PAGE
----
The problem is in the very first adjective: de-centralized. To a technologist, “decentralization” is the characteristic of having no single endpoint with which a given user must communicate in order to make use of the service. Think trackerless BitTorrent, BitCoin, Tor, or Diaspora. These are all examples of “decentralized” networks or services because if any given computer running the software goes down, the network stays up. One of the characteristics inherent in decentralized networks is an inability of the network or service creator from unilaterally barring access to the network by a given end-user. In other words, there is no one who can “ban” your account from using BitTorrent. That’s not how “piracy” works, duh.

Unfortunately, many of the people I’ve spoken to about Cell 411 seem to believe that “decentralized” simply means “many users in geographically diverse locations.” But this is obviously ignorant. If that were what decentralized meant, then Facebook and Twitter and Google could all be meaningfully described as “decentralized services.” That’s clearly ridiculous. This image shows the difference between centralization and decentralization:

The difference between centralization and decentralization.

As you can see, what matters is not where the end users are located, but that there is more than one hub for a given end user to connect to in order to access the rest of the network.

Armed with that knowledge, have a look at the very first clause of Cell 411’s Terms of Service legalese, which reads, and I quote:

1. We may terminate or suspend your account immediately, without prior notice or liability, for any reason whatsoever, including without limitation if you breach the Terms.

This is immediately suspect. If they are able to actually enforce such a claim, then it is a claim that directly contradicts a claim made by their own description. In a truly decentralized network or service, the ability for the network creator to unilaterlly “terminate or suspend your account immediately, without prior notice or liability” is not technically possible. If Cell 411 truly is decentralized, this is an unenforceable clause, and they know it. On the other hand, if Cell 411 is centralized (and this clause is enforceable), other, more troubling concerns immediately come to mind. Why should activists trade one centralized emergency dispatch tool run by the government (namely, 9-1-1), for another centralized one run by a company? Isn’t this just replacing one monopoly with another? And why bill a centralized service as a decentralized one in the first place?

Virgil Vaduva, Cell 411’s creator, told me on Twitter that the app is not open source but hinted that it might be in the future:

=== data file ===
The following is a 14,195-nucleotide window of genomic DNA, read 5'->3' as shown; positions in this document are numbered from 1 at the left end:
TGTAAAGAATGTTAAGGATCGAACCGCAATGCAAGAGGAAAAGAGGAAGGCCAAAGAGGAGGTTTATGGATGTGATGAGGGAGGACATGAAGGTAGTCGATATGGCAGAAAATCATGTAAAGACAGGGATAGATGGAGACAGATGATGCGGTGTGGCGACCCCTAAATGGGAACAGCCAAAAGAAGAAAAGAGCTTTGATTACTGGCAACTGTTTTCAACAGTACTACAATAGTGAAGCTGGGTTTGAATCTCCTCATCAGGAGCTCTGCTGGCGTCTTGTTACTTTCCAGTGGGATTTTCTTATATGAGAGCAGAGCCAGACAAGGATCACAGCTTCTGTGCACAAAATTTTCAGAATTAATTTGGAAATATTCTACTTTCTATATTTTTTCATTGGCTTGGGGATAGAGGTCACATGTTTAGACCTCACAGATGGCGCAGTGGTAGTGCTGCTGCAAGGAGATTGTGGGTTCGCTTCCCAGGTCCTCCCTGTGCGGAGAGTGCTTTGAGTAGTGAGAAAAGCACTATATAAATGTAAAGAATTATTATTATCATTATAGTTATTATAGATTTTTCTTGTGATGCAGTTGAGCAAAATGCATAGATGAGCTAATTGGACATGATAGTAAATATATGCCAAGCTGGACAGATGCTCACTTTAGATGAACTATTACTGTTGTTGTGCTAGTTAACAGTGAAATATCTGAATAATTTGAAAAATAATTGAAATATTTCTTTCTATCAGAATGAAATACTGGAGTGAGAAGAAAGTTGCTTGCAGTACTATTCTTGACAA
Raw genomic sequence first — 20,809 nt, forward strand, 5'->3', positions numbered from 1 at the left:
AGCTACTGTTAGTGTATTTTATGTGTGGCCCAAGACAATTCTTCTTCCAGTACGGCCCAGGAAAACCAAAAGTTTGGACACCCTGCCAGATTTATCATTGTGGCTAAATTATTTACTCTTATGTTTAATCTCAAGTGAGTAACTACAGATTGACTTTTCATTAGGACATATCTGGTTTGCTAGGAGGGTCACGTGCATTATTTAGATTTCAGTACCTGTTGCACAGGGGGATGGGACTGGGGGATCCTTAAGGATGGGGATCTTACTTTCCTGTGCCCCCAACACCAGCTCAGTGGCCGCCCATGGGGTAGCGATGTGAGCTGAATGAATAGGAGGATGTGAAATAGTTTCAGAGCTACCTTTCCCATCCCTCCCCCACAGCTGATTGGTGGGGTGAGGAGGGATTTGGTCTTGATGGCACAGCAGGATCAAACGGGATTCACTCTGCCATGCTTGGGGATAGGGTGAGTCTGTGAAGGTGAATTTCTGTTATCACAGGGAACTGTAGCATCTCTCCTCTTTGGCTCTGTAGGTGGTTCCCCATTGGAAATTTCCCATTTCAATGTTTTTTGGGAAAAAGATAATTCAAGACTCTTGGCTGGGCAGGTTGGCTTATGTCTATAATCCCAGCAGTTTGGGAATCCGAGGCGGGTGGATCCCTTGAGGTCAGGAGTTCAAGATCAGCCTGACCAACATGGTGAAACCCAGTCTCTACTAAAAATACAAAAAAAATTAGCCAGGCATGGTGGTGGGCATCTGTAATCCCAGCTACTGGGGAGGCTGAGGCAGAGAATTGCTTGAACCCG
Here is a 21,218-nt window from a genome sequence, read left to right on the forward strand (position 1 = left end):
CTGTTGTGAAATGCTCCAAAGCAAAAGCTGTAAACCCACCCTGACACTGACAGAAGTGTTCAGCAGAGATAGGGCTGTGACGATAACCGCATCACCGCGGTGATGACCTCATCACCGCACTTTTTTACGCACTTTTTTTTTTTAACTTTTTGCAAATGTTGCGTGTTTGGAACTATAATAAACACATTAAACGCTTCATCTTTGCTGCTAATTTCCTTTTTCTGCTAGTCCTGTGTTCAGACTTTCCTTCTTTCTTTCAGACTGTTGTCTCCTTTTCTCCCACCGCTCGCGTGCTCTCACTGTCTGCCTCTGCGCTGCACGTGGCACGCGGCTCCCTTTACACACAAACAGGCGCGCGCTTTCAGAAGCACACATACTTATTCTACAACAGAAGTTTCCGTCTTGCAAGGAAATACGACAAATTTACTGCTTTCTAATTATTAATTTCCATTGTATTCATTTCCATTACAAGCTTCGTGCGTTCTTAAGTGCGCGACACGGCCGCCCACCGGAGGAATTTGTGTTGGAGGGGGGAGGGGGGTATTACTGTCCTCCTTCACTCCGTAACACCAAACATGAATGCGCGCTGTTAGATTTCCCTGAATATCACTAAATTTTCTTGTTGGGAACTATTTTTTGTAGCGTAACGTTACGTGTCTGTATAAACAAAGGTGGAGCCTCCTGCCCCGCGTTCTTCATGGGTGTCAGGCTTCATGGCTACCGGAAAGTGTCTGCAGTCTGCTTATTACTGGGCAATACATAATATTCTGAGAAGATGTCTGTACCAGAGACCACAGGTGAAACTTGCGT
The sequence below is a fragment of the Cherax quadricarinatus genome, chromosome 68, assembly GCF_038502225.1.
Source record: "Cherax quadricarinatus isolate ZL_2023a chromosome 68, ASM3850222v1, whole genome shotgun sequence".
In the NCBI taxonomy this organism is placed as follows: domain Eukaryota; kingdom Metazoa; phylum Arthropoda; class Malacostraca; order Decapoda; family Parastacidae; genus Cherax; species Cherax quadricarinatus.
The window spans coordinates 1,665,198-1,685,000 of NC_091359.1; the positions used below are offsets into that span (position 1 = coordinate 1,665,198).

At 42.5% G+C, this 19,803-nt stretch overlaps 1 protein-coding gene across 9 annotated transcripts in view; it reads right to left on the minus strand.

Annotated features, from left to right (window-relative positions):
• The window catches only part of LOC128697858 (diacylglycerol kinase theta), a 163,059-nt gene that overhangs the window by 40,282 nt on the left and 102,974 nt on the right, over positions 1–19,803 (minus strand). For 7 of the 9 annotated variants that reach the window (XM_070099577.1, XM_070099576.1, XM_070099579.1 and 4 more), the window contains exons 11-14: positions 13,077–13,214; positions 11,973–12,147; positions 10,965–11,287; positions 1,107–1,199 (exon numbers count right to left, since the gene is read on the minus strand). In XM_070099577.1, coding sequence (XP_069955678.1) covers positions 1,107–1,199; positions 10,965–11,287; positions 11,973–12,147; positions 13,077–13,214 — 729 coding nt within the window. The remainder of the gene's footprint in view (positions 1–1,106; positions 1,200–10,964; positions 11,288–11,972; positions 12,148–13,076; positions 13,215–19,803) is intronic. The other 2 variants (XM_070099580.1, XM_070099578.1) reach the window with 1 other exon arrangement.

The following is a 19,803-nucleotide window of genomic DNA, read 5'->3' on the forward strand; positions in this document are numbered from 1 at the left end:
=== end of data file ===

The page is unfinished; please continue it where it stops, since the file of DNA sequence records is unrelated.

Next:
This leaves me with even more questions, which I asked, but received no answer to as yet. (See the Twitter thread linked above.)

Cell 411’s proprietary source code is licensed under an unusual license called the BipCot NoGov license, written by a libertarian group with whom I share distrust and hatred of the United States government. Where we differ, apparently, can be summed up by this Andy Singer quote:

Libertarianism is just Anarchy for rich people.

And that concerns me greatly. Cell 411 originally cost 99¢ per app install on both the Google Play and iTunes app stores. It’s now free, which, again, is a move in the right direction. But by refusing to release the source code, SafeArx holds its users hostage in more ways than one. There are already rumors that the company is intending to monetize the app in the future, perhaps by charging for app downloads or perhaps in some other way in the future. That is fucked. The people who need an alternative to the police most of all are not people with money. That’s why all of Buoy’s code was available as free software from the very beginning; so those people could access the tool. And beyond that, it’s the very people who need an alternative to the prison industrial complex most who are also most in need of safety from capitalism’s exploitative “monetization.”

I hope Virgil chooses to make Cell 411 free software too—i.e., not just free as in no-charge but software libre as in freedom and liberty. A closed-source tool is downright dangerous for activists to rely on, especially for an app that is supposed to be all about communal safety. This has never been more obvious than in the post-Snowden age. If you share our goal of abolishing the State and ending the practice of caging human beings, and you want to dialogue, please do what you can to convince the people running SafeArx and Cell 411 of the obvious strategic superiority of non-cooperation with capitalism.